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6 results for Wakarusa River:|
Authors: Massachusetts Emigrant Aid Company
This circular, written "for the purpose of answering numerous inquiries, concerning the plan of operation of the Massachusetts Emigrant Aid Company, and the resources of the Kansas Territory", contains two sections. The first outlines the objectives and plans of the Aid Company; the second, longer portion, serves as a type of almanac about journeying to and settling in Kansas Territory. The Massachusetts Emigrant Aid Company was the predecessor of the New England Emigrant Aid Company, which was formed in 1855.
Keywords: American Indians (see also Native Americans); Circulars; Crops; Emigrant aid companies - Free state; Fort Riley, Kansas Territory; Kansas River, Kansas Territory; Landscape; Lawrence, Amos Adams, 1814-1886; Massachusetts Emigrant Aid Company; Native Americans; Park, George S.; Smoky Hill Valley, Kansas Territory; Thayer, Eli, 1819-1899; Transportation; Wakarusa River; Weather; Webb, Thomas H. (Thomas Hopkins), 1801-1866; Williams, John M. S.
Kansas Free!! Gov. Reeder For Congress!!
Authors: No authors specified.
Date: September 8, 1855
This broadside invites the "Freeman on the Wakarusa" to attend a meeting to endorse the proceeding of the Big Spring Convention, which was organized by free state supporters as part of the actions leading up to the drafting of the Topeka Constitution. The meeting was to be held at Blanton on September 13, 1855. The document indicated that the "FREE STATE PLATFORM and the Proceedings of the CONVENTION" would be read and that the best "Orators of the Country" would be there.
Keywords: Big Springs Convention; Blanton, Kansas Territory; Douglas County, Kansas Territory; Free state activities; Free state movement (see also Topeka Movement); Free state supporters; Reeder, Andrew H. (Andrew Horatio), 1807-1864; Topeka Movement (see also Free state movement); Wakarusa River
Letter, Marc [Parrott] to Dear Father [Thomas Parrott]
Authors: Parrott, Marcus J., 1828-1879
Date: December 13, 1855
Marcus Parrot wrote from Leavenworth City, Kansas Territory, to his father, Thomas Parrott, in Dayton, Ohio. Marcus told him that the local citizens had been in "a state of war for the last ten days", referring to the events of the Wakarusa War. Marcus had raised his own company of free state men to fight the invading Missourians, and was captured by them, but freed at the conclusion of the skirmish. He also mentioned a duel which was supposed to take place (but never occurred) between James Lane and G.P. Lowery, in which he himself was to be Lane's "second".
Keywords: Atchison, David Rice, 1807-1886; Leavenworth County, Kansas Territory; Leavenworth, Kansas Territory; Lowrey, G.P. (Grosvenor P.); Parrott, Edwin A.; Parrott, Marcus J., 1828-1879; Parrott, Thomas; Wakarusa River; Wakarusa War, November-December 1855; Weapons (see also Guns)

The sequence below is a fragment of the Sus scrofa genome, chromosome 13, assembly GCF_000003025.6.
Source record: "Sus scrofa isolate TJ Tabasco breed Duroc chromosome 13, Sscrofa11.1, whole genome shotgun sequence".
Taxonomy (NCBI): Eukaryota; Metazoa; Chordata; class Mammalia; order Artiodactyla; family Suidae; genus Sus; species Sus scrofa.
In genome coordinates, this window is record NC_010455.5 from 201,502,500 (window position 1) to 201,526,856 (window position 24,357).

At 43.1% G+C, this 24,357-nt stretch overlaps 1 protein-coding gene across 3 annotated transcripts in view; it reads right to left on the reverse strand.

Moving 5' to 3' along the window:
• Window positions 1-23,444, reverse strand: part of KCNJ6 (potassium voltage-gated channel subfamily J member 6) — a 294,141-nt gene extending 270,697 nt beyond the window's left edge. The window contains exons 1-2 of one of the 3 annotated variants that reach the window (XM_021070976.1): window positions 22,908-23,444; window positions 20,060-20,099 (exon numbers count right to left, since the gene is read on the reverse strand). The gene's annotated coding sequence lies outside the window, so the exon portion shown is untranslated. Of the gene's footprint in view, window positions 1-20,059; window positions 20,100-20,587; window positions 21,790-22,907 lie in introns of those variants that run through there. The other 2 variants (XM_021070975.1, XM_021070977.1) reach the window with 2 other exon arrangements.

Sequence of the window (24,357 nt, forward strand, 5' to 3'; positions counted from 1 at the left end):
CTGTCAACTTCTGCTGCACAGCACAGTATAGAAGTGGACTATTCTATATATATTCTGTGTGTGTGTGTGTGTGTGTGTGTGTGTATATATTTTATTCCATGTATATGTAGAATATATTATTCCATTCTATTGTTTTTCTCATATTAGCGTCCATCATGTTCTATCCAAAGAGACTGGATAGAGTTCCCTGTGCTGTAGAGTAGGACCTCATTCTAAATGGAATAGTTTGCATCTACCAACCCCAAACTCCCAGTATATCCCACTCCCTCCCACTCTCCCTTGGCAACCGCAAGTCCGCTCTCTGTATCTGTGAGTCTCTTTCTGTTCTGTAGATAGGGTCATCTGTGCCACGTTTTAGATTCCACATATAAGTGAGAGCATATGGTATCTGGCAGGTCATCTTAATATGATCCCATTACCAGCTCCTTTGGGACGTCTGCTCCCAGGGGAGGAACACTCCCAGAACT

Bill, Furnished the Freestate Party
Authors: Blanton, Napoleon B.
Date: May 15, 1856
This itemized list of items reportedly "furnished the freestate Party" was submitted by Napoleon B. Blanton of Douglas Co., who operated a toll bridge over the Wakarusa River south of Lawrence. The total bill was for $191.26, including provisions and tolls: "I have thrown my bridge open free for the freestate party from the 15th of May to the 20th of September. . ."
Keywords: Blanton, Napolean Bonaparte; Blantons Bridge; Blood, James; Food; Free State Party; Transportation; Wakarusa River
Letter, L. W. Hoover to Sirs [State Central Committee]
Authors: Hover, L. H.
Date: October 24, 1856
This claim, against the funds being distributed by the State Central Committee, was filed by L. W. Hoover, a farmer and freestater who had settled at Wakarusa on June 1, 1856. His crops, etc., were destroyed while he was serving in the militia during "the Washington Creek difficulty" and he had since fallen quite ill and was dependent on help from his neighbors.
Keywords: Free state settlers; National Kansas Committee; Relief funds; Wakarusa River; Washington Creek, Kansas Territory
Letter, J. J. I. [John James Ingalls] to Dear Father [Elias T. Ingalls]
Authors: Ingalls, John James
Date: January 2, 1859
From Lawrence, K.T., where he went to lobby the territorial legislature on behalf of Sumner's city charter and a "Pikes Peak Express Company," John J. Ingalls wrote to tell his father about the journey that took him through Leavenworth. He made some interesting observations about the condition of the roads and the general discomfort involved in overland travel ("The coaches are constructed with special reference to safety in passing over corduroy roads, through sloughs and ravines, having no regard whatever to the comfort of the passengers."), as well as nice descriptions of both cities, Leavenworth and Lawrence.
Keywords: Delaware Indian lands, Kansas Territory; Delaware Indians; Eldridge House; Ferries; Ingalls, John James, 1833-1900; Kansas Legislature; Kansas River, Kansas Territory; Lawrence, Kansas Territory; Leavenworth, Kansas Territory; Pikes Peak gold rush; Roads; Stagecoaches; Sumner, Kansas Territory; Territorial government; Transportation; Wakarusa River